Archive for January, 2019

Historical, Charming, Occasionally Creepy Barnstable Village

Wednesday, January 30th, 2019

There are few more historical, quaint, and, at times, spooky destinations on Cape Cod than Barnstable Village.

The village is a short drive from the Seadar Inn along scenic Route 6A, also known as the Old King’s Highway, but the journey will take you back in time, where you can visit a courthouse in which Daniel Webster tried cases, a tavern that once served Abraham Lincoln and haunted houses that are allegedly inhabited by ghosts.

The North Side, as locals call it, has something for everyone. You could begin your day with a casual stroll through the center of the village, stopping at Nirvana Coffee Company, where the plush leather chairs invite one to spend a leisurely morning with the newspaper and a spiced latte.

Nirvana Coffee Company

Nirvana Coffee Company

From there, take a tour through history. The village is the site of the Olde Colonial Courthouse. Built of wood, the structure served as the state’s courthouse until 1838. It is now home to Tales of Cape Cod, which was founded in 1949 to record the voices of old-time residents in first-hand accounts of life on the Cape in bygone days. Their memories are faithfully preserved in archives that now number hundreds of CDs, DVDs and other original documents.

Nearby is Sturgis Library, which dates to 1644. The original section of the library is the oldest building housing a public library in the United States.

Just down the road, the Trayser Museum, built in 1857, celebrates the history of the Coast Guard in a brick building with 18-foot ceilings.


The Barnstable Restaurant and Tavern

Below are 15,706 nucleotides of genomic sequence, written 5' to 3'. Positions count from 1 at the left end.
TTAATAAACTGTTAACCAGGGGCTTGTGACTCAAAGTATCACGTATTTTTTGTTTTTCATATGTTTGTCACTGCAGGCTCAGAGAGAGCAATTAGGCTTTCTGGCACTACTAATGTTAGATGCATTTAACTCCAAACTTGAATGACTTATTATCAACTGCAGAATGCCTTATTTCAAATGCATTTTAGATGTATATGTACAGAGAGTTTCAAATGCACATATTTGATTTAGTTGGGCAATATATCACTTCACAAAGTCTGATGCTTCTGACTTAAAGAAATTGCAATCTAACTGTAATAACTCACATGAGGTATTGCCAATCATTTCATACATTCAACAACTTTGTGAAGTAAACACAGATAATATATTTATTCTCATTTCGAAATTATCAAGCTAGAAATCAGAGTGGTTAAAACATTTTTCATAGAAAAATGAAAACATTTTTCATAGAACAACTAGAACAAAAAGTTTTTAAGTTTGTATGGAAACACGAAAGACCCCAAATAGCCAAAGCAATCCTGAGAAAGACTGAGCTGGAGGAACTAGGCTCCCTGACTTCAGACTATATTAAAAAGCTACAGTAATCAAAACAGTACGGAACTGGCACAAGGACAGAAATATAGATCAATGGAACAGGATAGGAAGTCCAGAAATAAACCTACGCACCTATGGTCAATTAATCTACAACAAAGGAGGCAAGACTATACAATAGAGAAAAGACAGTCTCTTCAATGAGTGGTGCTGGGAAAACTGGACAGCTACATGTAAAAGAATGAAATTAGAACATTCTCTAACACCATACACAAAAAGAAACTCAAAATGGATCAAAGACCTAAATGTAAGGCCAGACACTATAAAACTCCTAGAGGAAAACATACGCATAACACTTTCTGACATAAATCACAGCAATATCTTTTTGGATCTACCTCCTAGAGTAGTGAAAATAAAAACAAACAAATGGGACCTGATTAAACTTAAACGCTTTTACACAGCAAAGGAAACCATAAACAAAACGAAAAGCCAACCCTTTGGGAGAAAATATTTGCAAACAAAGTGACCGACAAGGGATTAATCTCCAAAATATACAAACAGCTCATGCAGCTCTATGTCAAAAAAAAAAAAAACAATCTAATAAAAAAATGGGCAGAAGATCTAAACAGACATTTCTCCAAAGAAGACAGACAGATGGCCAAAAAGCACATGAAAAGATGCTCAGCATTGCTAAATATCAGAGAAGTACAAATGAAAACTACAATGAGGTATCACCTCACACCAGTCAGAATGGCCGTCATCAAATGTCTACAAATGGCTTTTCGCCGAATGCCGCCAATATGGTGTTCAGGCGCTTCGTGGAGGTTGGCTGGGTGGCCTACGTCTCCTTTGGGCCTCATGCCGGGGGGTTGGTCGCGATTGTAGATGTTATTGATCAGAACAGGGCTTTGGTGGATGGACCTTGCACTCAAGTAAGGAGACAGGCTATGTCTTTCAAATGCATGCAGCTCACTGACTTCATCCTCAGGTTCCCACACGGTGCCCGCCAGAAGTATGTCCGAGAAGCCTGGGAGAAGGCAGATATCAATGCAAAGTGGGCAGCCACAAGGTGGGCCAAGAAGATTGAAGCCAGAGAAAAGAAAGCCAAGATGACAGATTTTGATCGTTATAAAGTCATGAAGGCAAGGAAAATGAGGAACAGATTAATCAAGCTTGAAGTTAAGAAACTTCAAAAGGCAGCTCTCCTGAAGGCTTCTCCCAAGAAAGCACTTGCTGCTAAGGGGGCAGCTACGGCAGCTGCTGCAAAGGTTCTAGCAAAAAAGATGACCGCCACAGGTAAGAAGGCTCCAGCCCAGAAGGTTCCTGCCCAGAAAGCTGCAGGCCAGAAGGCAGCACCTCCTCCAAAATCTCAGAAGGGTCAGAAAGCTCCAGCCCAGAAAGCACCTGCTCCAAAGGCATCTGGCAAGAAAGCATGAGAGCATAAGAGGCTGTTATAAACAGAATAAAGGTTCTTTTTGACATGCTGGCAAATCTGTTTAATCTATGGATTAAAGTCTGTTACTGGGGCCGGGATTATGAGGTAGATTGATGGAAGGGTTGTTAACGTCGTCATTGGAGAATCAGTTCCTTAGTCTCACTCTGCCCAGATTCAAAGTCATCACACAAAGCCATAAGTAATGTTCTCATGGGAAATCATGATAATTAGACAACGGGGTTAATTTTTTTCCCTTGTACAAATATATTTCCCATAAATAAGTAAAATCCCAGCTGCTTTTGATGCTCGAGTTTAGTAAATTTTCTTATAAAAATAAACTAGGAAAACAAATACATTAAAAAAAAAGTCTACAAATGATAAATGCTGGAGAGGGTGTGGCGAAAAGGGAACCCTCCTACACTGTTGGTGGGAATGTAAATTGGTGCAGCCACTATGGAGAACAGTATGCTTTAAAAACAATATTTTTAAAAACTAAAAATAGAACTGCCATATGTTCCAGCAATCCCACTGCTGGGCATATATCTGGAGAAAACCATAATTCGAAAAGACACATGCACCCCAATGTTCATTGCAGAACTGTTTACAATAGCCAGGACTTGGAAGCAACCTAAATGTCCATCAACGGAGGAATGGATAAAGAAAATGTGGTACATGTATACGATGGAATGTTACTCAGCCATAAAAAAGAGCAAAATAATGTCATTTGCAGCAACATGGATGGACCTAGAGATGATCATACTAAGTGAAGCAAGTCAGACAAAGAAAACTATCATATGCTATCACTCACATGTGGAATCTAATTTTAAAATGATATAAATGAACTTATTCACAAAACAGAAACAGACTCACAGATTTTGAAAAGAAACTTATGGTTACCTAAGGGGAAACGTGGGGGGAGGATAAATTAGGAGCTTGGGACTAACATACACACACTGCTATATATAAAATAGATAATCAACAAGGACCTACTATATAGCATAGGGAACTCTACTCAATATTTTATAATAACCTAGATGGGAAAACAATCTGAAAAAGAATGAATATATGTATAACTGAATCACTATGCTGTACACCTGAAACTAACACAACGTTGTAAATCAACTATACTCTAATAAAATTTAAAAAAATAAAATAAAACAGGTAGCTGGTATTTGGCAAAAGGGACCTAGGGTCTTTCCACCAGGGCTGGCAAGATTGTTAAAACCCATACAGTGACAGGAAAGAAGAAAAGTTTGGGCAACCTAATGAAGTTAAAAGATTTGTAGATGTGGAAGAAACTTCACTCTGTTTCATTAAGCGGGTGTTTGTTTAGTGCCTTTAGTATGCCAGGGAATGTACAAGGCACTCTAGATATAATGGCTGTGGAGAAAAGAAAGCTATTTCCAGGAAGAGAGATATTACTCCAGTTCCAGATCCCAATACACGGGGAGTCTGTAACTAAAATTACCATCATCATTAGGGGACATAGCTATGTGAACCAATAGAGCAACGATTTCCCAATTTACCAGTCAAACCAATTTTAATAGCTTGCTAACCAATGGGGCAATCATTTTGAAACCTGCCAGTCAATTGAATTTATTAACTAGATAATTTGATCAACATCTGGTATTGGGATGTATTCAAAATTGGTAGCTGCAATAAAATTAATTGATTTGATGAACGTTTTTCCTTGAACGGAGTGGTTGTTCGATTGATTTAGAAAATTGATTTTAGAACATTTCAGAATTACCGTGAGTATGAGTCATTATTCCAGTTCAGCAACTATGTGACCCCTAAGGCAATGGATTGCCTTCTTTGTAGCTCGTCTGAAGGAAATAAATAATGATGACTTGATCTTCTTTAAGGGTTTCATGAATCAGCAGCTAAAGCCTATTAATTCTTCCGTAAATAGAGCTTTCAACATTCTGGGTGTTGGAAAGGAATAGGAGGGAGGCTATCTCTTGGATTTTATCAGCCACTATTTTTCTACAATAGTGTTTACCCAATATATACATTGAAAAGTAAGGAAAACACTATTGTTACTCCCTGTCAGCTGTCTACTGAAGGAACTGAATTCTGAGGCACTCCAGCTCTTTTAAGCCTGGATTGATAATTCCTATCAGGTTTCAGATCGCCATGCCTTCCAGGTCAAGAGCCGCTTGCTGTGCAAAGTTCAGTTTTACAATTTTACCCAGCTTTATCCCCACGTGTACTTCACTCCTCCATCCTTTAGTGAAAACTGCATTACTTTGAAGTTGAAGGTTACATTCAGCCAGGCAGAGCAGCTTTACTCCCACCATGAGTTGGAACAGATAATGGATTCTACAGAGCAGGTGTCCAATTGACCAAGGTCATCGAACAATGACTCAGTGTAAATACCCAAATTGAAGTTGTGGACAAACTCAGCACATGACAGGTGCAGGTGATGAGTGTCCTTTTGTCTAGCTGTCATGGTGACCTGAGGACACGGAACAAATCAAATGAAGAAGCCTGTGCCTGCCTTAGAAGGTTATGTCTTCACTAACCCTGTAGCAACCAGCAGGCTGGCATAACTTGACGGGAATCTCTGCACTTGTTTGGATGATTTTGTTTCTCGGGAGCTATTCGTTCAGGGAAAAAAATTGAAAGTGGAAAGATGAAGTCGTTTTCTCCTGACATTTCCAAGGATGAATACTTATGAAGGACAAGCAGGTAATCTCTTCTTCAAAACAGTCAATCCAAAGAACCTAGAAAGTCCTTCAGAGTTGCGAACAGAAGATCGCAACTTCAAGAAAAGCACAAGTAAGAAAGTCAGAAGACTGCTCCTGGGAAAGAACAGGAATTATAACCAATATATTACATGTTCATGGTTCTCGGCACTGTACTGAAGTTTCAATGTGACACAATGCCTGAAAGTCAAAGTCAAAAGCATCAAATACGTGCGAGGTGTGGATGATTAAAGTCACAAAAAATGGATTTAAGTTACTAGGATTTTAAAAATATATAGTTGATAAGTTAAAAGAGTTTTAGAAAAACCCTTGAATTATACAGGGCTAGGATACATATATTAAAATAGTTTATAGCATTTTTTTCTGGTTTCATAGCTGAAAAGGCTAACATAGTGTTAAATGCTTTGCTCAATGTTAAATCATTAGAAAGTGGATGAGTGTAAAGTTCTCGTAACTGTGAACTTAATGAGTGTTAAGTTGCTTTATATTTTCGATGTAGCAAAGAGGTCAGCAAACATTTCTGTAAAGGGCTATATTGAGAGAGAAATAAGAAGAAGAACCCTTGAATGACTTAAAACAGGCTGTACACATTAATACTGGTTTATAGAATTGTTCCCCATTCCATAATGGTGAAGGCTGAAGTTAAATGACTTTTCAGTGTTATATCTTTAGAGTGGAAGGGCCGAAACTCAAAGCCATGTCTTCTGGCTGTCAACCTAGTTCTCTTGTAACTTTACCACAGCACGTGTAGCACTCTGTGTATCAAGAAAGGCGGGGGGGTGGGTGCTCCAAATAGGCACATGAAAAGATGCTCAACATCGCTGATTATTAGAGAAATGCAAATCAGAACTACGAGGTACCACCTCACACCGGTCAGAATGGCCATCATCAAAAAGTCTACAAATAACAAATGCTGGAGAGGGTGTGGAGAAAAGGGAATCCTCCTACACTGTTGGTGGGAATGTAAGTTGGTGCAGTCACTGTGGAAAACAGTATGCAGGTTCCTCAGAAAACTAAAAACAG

The Barnstable Restaurant and Tavern

For more history, walk past the Crocker Tavern House, which became a central meeting place for American patriots during the Revolutionary War. Today, the seven-bedroom inn is available as a vacation rental.

For lunch or dinner, head over to Barnstable Restaurant and Tavern, which hasn’t changed much since Honest Abe visited. Another popular dining spot is the Dolphin Restaurant, where lawyers and locals have rubbed elbows for the past 70 years.

It’s barely a 10-minute saunter down brick sidewalks to beautiful Barnstable Harbor. If you prefer waterside dining, check out Mattakeese Wharf, which offers a laidback, classic Cape Cod dining experience in a nautical seating. For something more informal, head next door to Osterville Fish Too, a classic clam shack with outdoor seating at picnic tables. Don’t miss the clam chowder!

Sandy Neck Lighthouse

Sandy Neck Lighthouse

After lunch, walk down to Millway Beach for views of the distant sand dunes and Sandy Neck Lighthouse.

There’s no reason to leave the village as evening approaches. The Barnstable Comedy Club recently celebrated its 97th year. Don’t let the name confuse you; it’s a community theater that stages musicals and plays from May to November.

For a stunning exploration that also provides education, take a two-hour sunset cruise aboard a 25-passenger pontoon boat with Barnstable Harbor Ecotours. Bring your snacks and beverage of choice and revel in dazzling views of the harbor, the Great Marsh, Sandy Neck Lighthouse and the Sandy Neck cottage colony. With a local naturalist as your guide, you’ll see a wide variety of birds and learn how oysters and clams are raised. If the skies are willing, the finale will feature an eye-popping sunset over the water.

And it’s not yet time for dinner even when the sun goes down. For the creepy part that we mentioned, take a one-hour walking ghost tour. Conducted nightly from April until November, tours begin and end at the Old Jail, which was built in 1690, was used until 1831 and is the oldest wooden jailhouse in the country.

You’ll hear stories of shadowy figures in the courthouse balcony during trials, how an elderly ghost has haunted the Barnstable Comedy Club kitchen for decades, and how a former ticket collector who died a few years ago has reportedly been seen sitting at her booth. A visit to the pitch-black 17th-century Cobb’s Hill Cemetery, with iron bars that were placed to keep the spirits in, caps the harrowing evening.

After that, a nightcap at the Dolphin will undoubtedly be in order.


Featured photo via Mattakeese Wharf on Facebook.